Reviewed by Suzanna Nock
After lamenting in a previous issue of the AIMS Journal that there did not seem to be any books for children about water birth, I received a lovely book in the post from the Millinson family. The book was written by them when expecting their third child, and the illustrations were drawn by the two older children.
The title is the comment made by their son when he first saw the birth pool.
The book is in an A4 format, spiral-bound, and contains a mix of colour photographs, text and black-and-white drawings. The text is simple but informative, and offers a useful starting point for children ages three to seven years.
The 'story' starts by explaining that Mummy has a baby in her tummy and that "the uterus is like a stretchy bag which holds the baby tight like a cuddle". The text goes on to explore the relationships between the 'Hump' and the children, and also describes how mother is changing.
"Mummy is having our baby at home", and the role of the midwife is beautifully described as "The midwife stays with us and helps Mummy and the baby". This is accompanied by a delightful photograph of a smiling midwife interacting with the children while the mother leans on the side of the pool.
The big pool of water was clearly a big hit with the children as "we all got in" which, from the picture, included Dad as well.
"Later, the water helped the baby to come out". I think this reflects the experience of many families (rather than couples) who use water pools, for whom the pool is a great source of fascination. Our son was certainly very keen to get in it both on trial runs and on the day, and being able to do this makes them feel special, and more of a part of the birth and arrival of the new baby.
The story concludes with the start of breastfeeding and the news that "when our baby was born, we were all very happy."
Although it is not published professionally, this is a thoughtfully written book, with informative pictures and photographs. I think that any family having a water birth, particularly at home, would be very pleased to have this book to share.
Short Books, 2004
Reviewed by Jean Robinson
"I have been thinking about Beth and what she did for most of my life. Over the years I have been afraid, if not of her exactly, then of the power of her deed."
In 1919, Beth Wood took her 10-day-old twins down to the yard in the night and drowned them in a tin bath. She had no memory of what she had done. She was found guilty of murder but, as it was obvious to everyone that she was not in her right mind, she was sent to Broadmoor.
Indeed, she had been far from well when the pregnancy started; she had been in a state of profound grief since her four-year-old daughter had died from diphtheria; she could not stop crying and had become painfully thin.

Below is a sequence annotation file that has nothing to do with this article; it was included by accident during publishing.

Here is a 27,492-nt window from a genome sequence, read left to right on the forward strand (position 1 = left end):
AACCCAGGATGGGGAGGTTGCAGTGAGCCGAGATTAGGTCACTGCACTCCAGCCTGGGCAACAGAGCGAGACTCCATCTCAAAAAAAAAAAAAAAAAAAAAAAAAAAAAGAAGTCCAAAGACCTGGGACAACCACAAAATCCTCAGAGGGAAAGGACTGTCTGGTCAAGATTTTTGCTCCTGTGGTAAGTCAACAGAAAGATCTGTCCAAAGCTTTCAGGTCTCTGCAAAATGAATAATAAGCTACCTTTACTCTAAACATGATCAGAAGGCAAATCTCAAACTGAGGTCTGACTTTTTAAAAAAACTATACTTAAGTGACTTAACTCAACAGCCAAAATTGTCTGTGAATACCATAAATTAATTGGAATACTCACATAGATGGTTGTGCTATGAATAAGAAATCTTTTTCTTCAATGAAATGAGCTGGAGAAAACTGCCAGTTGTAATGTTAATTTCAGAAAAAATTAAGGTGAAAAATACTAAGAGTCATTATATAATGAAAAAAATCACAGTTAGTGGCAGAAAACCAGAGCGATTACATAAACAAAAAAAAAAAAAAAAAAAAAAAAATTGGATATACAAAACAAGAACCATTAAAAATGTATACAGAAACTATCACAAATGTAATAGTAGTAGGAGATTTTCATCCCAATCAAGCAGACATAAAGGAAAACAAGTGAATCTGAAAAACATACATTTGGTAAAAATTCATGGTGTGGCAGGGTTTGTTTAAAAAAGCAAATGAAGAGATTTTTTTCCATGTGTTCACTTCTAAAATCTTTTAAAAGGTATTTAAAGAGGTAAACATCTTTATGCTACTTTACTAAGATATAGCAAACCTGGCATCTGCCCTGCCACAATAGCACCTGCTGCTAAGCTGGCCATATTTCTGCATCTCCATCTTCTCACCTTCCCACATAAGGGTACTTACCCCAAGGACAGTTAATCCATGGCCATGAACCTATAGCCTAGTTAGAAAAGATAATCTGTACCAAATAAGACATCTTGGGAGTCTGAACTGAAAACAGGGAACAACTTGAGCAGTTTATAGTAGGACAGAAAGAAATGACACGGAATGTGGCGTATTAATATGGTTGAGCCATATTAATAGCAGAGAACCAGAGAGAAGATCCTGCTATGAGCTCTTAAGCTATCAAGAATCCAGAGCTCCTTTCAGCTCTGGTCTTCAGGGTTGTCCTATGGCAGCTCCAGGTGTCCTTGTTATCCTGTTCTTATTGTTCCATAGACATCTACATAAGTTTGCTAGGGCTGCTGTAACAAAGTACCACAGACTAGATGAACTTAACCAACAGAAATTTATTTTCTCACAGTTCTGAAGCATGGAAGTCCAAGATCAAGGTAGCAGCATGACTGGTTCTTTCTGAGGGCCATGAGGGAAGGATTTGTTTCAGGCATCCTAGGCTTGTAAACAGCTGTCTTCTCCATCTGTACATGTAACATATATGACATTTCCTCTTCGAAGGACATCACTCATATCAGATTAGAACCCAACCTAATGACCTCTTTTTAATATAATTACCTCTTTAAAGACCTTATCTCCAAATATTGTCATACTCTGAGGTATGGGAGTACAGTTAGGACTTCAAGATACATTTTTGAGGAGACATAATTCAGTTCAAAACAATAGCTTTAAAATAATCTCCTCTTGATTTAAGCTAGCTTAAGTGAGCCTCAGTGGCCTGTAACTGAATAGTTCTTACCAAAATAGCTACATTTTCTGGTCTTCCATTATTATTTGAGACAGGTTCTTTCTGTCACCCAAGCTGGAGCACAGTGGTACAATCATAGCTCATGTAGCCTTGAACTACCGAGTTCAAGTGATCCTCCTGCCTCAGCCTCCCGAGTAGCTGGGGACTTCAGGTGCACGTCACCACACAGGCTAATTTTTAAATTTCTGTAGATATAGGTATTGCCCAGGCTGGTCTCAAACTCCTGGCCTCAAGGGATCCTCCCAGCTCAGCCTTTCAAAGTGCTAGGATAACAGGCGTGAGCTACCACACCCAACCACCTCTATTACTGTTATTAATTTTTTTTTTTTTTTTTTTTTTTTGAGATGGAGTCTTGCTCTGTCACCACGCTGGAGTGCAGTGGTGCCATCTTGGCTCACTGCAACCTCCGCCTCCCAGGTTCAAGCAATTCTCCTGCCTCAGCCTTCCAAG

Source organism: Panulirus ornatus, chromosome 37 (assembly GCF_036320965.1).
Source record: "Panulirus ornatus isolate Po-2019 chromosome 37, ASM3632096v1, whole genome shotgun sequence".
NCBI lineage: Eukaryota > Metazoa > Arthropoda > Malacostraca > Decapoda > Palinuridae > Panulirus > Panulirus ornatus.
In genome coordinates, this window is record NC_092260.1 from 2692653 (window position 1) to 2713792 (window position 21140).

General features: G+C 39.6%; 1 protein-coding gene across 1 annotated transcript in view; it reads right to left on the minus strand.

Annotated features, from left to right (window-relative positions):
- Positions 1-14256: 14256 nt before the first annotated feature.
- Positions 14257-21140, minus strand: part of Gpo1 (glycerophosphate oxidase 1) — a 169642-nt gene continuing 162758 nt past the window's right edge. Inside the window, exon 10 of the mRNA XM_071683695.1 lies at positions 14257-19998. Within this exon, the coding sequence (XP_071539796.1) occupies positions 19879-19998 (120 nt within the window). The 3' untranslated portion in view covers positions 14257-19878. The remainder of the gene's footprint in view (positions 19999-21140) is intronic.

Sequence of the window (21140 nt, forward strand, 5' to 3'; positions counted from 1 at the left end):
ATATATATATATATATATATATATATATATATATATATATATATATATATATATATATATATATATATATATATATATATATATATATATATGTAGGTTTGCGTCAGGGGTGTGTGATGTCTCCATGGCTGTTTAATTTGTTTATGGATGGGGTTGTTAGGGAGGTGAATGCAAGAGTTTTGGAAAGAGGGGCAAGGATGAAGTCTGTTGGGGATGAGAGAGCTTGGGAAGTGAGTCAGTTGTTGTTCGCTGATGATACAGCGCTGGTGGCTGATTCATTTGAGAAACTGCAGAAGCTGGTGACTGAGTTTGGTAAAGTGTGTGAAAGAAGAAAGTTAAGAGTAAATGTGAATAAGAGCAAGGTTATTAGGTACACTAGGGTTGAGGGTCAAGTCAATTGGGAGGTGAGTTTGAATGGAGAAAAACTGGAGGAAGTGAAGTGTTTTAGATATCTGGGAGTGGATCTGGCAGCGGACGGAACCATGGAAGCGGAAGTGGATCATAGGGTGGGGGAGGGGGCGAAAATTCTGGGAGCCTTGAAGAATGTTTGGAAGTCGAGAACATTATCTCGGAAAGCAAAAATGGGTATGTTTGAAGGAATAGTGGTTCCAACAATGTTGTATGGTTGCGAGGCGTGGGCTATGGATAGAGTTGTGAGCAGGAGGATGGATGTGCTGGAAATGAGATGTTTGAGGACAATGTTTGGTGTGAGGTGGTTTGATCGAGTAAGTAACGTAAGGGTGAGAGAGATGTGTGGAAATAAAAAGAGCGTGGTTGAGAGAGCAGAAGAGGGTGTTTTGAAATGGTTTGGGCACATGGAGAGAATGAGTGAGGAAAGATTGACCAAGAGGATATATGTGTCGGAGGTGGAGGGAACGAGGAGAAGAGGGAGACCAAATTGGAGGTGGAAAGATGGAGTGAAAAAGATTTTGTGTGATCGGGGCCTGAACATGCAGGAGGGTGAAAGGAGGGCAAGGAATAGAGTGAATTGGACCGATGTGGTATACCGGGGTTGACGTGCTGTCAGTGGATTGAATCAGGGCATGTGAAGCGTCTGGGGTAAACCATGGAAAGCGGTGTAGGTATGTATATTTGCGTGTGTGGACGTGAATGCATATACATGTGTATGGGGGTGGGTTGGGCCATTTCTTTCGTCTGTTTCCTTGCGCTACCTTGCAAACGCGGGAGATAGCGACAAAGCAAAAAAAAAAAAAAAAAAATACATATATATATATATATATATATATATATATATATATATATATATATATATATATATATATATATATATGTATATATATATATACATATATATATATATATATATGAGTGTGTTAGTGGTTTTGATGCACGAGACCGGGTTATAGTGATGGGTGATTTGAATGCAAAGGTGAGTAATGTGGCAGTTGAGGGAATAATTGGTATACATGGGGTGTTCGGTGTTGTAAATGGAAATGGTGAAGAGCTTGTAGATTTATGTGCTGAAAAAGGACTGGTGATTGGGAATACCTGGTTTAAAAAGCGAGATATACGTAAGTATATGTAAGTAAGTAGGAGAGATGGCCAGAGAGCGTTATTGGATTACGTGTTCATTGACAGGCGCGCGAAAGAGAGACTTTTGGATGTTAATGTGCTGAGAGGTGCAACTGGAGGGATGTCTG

The family pleaded for her to come home from Broadmoor, insisting that she was a good mother to her other children, and she was discharged two years later.
The author of this book was 10 years old when she learned what her great-grandmother had done - and in strange circumstances. Her own mother was about to give birth, and her granny warned her to keep an eye on her "because mothers can sometimes do funny things after they have a baby".
Although it forms only a short part of this superbly written book, it is the account of two births - Beth's twins and the author's first child - which fascinated me. The twins had, in fact, been triplets, but the third was lost because the domiciliary midwife (highly experienced, with a good reputation) used ergot to clamp down the uterus after the birth of the second. With the birth of the third, Beth had an extensive tear and massive haemorrhage, and had to go into hospital for a transfusion. She walked only with difficulty at the inquest.
The author, Sian Busby, had a transverse lie for her first baby, and was shocked to learn she needed a caesarean. She, too, had a nearly fatal postpartum haemorrhage, and left hospital "a bloodless" wreck. The nightmares and flashbacks of post-traumatic stress disorder (PTSD) followed. She had constant dreams in which mothers stood around watching their babies drown. Then, when awake, she thought, "What if I were to put a pillow over my baby's face?" She links this experience to the family tragedy. But I have heard many similar stories from mothers after traumatic births: dreams of something terrible happening to the baby, and flashes of thoughts in which they might do harm to the baby.
Sian told no one about these dreadful dreams - like most mothers. Which was just as well, since a mother of my acquaintance who did report such dreams to a health visitor was immediately reported to Social Services as being a risk to her baby. So, it did her no good at all. In fact, these flashes of such imagined behaviour are, I suspect, common, but because mothers dare not talk about them, the health visitor who only hears the odd one has no idea that this alone does not represent a true risk; it may simply mean that the mum needs reassurance and support.
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